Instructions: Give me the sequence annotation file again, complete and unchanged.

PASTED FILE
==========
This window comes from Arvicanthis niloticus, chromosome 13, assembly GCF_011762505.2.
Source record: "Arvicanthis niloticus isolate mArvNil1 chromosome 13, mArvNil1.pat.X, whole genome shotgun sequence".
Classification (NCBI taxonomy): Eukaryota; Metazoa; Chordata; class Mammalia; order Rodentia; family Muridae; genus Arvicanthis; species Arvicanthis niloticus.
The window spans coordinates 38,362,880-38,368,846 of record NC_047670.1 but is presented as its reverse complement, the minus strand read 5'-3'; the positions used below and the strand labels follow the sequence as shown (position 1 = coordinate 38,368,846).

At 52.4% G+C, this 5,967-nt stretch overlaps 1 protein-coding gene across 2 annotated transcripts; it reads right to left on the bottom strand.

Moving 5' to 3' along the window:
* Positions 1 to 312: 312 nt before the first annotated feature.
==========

This window comes from Arvicanthis niloticus, chromosome 13, assembly GCF_011762505.2.
Source record: "Arvicanthis niloticus isolate mArvNil1 chromosome 13, mArvNil1.pat.X, whole genome shotgun sequence".
Classification (NCBI taxonomy): Eukaryota; Metazoa; Chordata; class Mammalia; order Rodentia; family Muridae; genus Arvicanthis; species Arvicanthis niloticus.
The window spans coordinates 38,362,880-38,368,846 of record NC_047670.1 but is presented as its reverse complement, the minus strand read 5'-3'; the positions used below and the strand labels follow the sequence as shown (position 1 = coordinate 38,368,846).

At 52.4% G+C, this 5,967-nt stretch overlaps 1 protein-coding gene across 2 annotated transcripts; it reads right to left on the bottom strand.

Moving 5' to 3' along the window:
* Positions 1 to 312: 312 nt before the first annotated feature.